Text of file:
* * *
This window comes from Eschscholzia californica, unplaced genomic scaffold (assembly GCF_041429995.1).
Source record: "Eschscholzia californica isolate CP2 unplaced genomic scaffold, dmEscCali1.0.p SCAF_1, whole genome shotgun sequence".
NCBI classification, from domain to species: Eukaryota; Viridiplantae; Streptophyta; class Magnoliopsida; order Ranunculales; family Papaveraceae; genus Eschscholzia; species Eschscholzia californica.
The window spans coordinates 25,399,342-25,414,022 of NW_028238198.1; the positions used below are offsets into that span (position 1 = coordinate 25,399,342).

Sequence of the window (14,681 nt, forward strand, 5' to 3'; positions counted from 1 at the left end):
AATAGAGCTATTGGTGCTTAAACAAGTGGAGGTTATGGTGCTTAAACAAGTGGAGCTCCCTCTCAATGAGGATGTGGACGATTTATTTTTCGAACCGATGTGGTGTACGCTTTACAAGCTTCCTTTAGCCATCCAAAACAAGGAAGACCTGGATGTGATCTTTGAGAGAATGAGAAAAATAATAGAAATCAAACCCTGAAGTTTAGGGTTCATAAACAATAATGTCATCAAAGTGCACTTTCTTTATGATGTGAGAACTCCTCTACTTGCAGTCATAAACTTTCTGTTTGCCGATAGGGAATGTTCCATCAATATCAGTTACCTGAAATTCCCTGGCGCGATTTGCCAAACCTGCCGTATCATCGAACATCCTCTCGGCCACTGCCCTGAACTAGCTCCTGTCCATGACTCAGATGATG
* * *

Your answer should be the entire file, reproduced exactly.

This window comes from Eschscholzia californica, unplaced genomic scaffold (assembly GCF_041429995.1).
Source record: "Eschscholzia californica isolate CP2 unplaced genomic scaffold, dmEscCali1.0.p SCAF_1, whole genome shotgun sequence".
NCBI classification, from domain to species: Eukaryota; Viridiplantae; Streptophyta; class Magnoliopsida; order Ranunculales; family Papaveraceae; genus Eschscholzia; species Eschscholzia californica.
The window spans coordinates 25,399,342-25,414,022 of NW_028238198.1; the positions used below are offsets into that span (position 1 = coordinate 25,399,342).

Sequence of the window (14,681 nt, forward strand, 5' to 3'; positions counted from 1 at the left end):
AATAGAGCTATTGGTGCTTAAACAAGTGGAGGTTATGGTGCTTAAACAAGTGGAGCTCCCTCTCAATGAGGATGTGGACGATTTATTTTTCGAACCGATGTGGTGTACGCTTTACAAGCTTCCTTTAGCCATCCAAAACAAGGAAGACCTGGATGTGATCTTTGAGAGAATGAGAAAAATAATAGAAATCAAACCCTGAAGTTTAGGGTTCATAAACAATAATGTCATCAAAGTGCACTTTCTTTATGATGTGAGAACTCCTCTACTTGCAGTCATAAACTTTCTGTTTGCCGATAGGGAATGTTCCATCAATATCAGTTACCTGAAATTCCCTGGCGCGATTTGCCAAACCTGCCGTATCATCGAACATCCTCTCGGCCACTGCCCTGAACTAGCTCCTGTCCATGACTCAGATGATG